Sunday November 11, 2012
By LISA GOH
The benefits to having a high-quality early childhood education are manifold.
WITH her son turning four next year, Amy (not her real name) is now on the hunt for a good kindergarten, but finding one which meets her expectations is proving to be more difficult than she had anticipated.
“It’s surprisingly hard to find a kindergarten where everything fits. I want one which emphasises holistic learning, where children are allowed to learn through play.
“But so many of the kindergartens I’ve seen (near where I live) focus so much on classroom-based activities. It feels so rigid,” says Amy, 34, an accountant who studied and lived abroad for many years before returning to Malaysia.
Among the factors which will influence her decision include cleanliness, safety, a curriculum that looks at the holistic development of a child, and the quality of the teaching staff.
She adds that her son is a hyperactive child.
“I really don’t think he’ll be able to sit still for hours on end while at kindy. And I believe children learn so much faster if they’re having fun while they’re at it.
“Maybe I’m fussy, but I believe in him getting a good kindergarten experience as that sets the foundation for his education,” she says.
The experts, including Early Childhood Care and Education (ECCE) Council president Datuk Dr Chiam Heng Keng, would agree with Amy.
According to Dr Chiam, quality early childhood education is extremely crucial.
“Psychologists have long noted the importance of early childhood education, because whatever later skills are acquired by the child, they are all built on this foundation. This is why psychologists call it the formative years’,” she says.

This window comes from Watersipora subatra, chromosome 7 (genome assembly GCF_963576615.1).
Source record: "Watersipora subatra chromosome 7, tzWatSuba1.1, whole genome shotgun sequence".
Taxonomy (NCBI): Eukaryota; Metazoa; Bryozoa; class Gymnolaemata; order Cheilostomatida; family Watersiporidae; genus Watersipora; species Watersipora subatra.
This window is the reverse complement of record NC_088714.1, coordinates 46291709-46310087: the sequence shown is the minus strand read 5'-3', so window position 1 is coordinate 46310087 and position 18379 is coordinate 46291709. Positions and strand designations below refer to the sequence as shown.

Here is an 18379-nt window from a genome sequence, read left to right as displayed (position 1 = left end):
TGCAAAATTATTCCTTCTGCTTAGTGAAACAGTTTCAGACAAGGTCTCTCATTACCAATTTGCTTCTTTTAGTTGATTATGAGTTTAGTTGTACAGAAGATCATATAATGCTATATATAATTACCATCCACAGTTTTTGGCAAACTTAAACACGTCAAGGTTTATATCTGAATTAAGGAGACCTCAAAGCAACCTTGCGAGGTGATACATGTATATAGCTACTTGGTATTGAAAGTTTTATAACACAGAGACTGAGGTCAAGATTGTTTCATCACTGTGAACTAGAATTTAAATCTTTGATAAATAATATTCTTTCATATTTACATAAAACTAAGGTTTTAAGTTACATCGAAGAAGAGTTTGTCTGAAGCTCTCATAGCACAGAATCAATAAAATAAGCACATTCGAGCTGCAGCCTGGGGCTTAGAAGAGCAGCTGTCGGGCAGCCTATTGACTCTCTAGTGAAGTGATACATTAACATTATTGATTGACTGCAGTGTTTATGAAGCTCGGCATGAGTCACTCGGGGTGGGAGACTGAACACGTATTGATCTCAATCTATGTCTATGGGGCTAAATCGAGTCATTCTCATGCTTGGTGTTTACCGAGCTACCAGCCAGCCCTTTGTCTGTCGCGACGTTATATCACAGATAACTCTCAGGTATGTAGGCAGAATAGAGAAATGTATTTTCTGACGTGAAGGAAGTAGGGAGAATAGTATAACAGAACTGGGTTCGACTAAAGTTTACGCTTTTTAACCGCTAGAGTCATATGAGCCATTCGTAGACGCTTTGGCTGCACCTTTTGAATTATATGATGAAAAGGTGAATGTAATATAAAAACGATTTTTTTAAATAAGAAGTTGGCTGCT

She adds that neuroscience findings have shown that stressful experiences in a child’s early years can harm the developing brain, and affect the brain architecture.
“This means the memory of the child, his learning ability, and even behaviour, like whether he’s able to regulate his emotions all these will be affected if he’s not provided with appropriate experiences,” says Dr Chiam, formerly Professor of Social Psychology at Universiti Malaya, and an authority in child development and early childhood education.
She says the benefits to having a high-quality early childhood education are manifold.
Citing studies in the United States, such as the Perry Preschool, which was conducted over a period of four decades, Dr Chiam says children who have high-quality early education tend to stay longer in school, compared with those who don’t.
The Perry Preschool study found that “more of the group who received high-quality early education, particularly females, graduated from high school than the non-programme group”, and “the group who received high-quality early education had significantly fewer arrests than the non-programme group (36% vs 55% who were arrested five times or more)”.